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Watch the Music Video for Bas' Single 'Jollof Rice,' Featuring EarthGang

The infectious track gets an equally vibrant music video.

Paris-born, New York-raised, Sudanese rapper, Bas shares the music video for "Jollof Rice" a standout from his latest project Spilled Milk Volume 1, featuring Atlanta duo and fellow Dreamville members, EarthGang.

On the infectious song, produced by DZL the rappers spit boisterous lyrics and talk about their many desires: one of them being having their crush cook them jollof rice. Bas told Beats 1 Radio last month that the song and others on the project, were inspired by a recent trip he took to Lagos with label head, J. Cole.

READ: Bas: "I Was Born in France & Raised in New York But I'm Still African

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The music video, directed by Mariah Winter, is simple but striking as the three artists perform in a hazy and retro-inspired studio surrounded by several modelesque women—all of them dressed impeccably fun and stylishly.

The artist announced last month that he would be dropping a new full-length album this month, so we have that to look forward too as well.

Check out the music video for 'Jollof Rice" below.

Bas - Jollof Rice feat. EarthGang (Official Video) www.youtube.com

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Photo by Don Paulsen/Michael Ochs Archives/Getty Images

Hugh Masekela's New York City Legacy

A look back at the South African legend's time in New York City and his enduring presence in the Big Apple.

In Questlove's magnificent documentary, Summer of Soul, he captures a forgotten part of Black American music history. But in telling the tale of the 1969 Harlem Cultural Festival, the longtime musician and first-time filmmaker also captures a part of lost South African music history too.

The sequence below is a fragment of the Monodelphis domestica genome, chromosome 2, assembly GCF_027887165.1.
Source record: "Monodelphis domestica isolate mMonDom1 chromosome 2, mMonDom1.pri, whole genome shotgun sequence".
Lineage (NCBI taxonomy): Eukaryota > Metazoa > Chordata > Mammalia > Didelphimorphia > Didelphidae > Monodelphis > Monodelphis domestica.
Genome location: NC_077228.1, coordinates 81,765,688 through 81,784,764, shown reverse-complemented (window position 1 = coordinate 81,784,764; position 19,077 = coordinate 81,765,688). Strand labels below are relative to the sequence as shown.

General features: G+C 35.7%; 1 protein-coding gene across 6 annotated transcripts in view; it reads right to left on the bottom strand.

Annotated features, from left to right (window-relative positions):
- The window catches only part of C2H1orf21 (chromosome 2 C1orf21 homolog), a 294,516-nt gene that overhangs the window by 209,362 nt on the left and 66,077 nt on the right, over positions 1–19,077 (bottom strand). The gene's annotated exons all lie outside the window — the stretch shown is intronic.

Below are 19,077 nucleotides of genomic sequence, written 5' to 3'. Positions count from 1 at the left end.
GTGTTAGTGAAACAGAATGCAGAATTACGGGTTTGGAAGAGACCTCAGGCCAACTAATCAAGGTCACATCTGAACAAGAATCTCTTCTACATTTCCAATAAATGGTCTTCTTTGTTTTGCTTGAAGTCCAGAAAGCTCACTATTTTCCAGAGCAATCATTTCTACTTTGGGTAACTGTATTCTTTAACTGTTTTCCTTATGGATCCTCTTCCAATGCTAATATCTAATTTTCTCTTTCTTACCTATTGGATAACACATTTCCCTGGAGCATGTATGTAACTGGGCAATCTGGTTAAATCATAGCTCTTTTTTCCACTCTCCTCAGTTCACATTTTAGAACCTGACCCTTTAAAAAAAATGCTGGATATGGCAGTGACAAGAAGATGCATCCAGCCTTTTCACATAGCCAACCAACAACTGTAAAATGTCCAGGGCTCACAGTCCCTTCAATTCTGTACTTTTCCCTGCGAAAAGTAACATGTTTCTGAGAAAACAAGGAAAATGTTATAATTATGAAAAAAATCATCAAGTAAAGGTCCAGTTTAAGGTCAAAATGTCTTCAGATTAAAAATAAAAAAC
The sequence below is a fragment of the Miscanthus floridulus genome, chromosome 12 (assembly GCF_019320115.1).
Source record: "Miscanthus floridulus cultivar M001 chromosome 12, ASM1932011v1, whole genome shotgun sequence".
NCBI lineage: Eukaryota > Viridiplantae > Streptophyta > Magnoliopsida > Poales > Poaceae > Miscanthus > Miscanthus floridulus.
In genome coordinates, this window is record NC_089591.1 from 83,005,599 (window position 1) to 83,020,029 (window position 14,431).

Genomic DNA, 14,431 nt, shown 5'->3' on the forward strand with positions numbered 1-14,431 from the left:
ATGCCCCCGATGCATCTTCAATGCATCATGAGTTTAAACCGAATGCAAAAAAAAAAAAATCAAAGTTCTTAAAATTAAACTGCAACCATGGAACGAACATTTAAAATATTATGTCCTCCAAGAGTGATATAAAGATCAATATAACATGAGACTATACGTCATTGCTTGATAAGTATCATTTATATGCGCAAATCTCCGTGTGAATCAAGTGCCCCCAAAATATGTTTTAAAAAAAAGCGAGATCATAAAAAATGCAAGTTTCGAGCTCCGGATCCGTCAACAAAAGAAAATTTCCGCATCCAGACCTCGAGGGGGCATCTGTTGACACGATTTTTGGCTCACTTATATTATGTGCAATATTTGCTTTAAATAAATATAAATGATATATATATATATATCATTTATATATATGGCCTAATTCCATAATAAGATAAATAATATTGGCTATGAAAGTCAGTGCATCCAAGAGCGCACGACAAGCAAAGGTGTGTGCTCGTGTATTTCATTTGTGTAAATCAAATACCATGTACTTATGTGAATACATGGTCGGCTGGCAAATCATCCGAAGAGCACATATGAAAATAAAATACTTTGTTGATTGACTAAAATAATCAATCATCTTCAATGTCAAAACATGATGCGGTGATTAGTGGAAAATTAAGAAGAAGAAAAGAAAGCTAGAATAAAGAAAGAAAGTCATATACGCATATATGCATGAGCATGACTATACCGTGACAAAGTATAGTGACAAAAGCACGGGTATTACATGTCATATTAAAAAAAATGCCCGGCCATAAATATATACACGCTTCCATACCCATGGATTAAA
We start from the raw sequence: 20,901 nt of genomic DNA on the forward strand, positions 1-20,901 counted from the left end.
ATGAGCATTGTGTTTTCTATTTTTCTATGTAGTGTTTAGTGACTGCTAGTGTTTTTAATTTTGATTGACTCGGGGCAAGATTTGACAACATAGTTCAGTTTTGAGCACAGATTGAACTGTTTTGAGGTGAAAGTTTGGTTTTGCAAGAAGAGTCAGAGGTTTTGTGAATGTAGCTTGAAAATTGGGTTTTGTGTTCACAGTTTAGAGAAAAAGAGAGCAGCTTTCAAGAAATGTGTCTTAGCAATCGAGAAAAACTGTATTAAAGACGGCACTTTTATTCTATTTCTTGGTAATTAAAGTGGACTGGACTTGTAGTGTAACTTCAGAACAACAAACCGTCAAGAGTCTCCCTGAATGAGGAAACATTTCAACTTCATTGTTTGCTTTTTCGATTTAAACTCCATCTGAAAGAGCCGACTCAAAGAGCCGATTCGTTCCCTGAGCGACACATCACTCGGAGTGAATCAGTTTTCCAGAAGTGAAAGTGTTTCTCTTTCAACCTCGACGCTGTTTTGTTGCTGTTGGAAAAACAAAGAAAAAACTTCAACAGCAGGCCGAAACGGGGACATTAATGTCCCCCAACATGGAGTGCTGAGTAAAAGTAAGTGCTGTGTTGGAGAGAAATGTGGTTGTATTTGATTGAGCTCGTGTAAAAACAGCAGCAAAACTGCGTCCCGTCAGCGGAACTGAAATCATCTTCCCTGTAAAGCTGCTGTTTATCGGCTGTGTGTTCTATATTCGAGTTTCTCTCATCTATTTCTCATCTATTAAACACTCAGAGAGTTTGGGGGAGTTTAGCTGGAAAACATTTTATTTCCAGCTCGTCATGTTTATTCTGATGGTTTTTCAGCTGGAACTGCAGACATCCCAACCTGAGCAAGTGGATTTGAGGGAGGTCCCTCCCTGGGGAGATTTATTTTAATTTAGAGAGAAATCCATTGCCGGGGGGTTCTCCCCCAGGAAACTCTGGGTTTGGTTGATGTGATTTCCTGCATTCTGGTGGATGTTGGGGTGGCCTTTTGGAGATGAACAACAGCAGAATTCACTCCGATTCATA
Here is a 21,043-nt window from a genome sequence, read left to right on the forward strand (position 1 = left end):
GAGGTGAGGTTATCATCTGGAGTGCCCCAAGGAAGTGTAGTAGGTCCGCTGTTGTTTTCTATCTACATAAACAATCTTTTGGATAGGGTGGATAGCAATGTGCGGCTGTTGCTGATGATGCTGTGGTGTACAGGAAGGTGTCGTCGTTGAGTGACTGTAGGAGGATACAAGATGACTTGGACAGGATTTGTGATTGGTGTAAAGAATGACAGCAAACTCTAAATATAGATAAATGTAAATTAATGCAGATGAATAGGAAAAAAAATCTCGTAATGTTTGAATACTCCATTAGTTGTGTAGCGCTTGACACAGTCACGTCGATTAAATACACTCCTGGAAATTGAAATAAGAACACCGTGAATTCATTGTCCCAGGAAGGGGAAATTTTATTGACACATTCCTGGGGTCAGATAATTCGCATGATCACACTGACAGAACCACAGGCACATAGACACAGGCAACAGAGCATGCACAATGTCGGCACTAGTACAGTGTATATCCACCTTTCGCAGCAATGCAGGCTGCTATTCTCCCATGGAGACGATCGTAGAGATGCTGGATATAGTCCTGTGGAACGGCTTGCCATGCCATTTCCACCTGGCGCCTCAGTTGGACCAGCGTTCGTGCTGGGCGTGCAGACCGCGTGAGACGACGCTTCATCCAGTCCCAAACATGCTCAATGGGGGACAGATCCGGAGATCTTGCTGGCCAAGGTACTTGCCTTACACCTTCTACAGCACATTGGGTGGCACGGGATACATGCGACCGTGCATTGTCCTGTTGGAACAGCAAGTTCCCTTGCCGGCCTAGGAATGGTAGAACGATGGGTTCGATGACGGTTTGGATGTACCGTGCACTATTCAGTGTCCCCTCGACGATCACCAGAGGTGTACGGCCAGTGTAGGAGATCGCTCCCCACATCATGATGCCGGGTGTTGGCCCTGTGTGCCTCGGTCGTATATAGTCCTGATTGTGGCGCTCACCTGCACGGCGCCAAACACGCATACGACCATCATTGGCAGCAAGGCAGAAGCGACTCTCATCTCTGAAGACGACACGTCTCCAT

Among the line-up of blossoming all-stars who played the Harlem festival, from a 19-year-old Stevie Wonder to a transcendent Mavis Staples, was a young Hugh Masekela. 30 years old at the time, he was riding the wave of success that came from releasing Grazing in the Grass the year before. To watch Masekela in that moment on that stage is to see him at the height of his time in New York City — a firecracker musician who entertained his audiences as much as he educated them about the political situation in his home country of South Africa.

The legacy Masekela sowed in New York City during the 1960s remains in the walls of the venues where he played, and in the dust of those that are no longer standing. It's in the records he made in studios and jazz clubs, and on the Manhattan streets where he once posed with a giant stuffed zebra for an album cover. It's a legacy that still lives on in tangible form, too, in the Hugh Masekela Heritage Scholarship at the Manhattan School of Music.

The school is the place where Masekela received his education and met some of the people that would go on to be life-long bandmates and friends, from Larry Willis (who, as the story goes, Masekela convinced to give up opera for piano) to Morris Goldberg, Herbie Hancock and Stewart Levine, "his brother and musical compadre," as Mabusha Masekela, Bra Hugh's nephew says.

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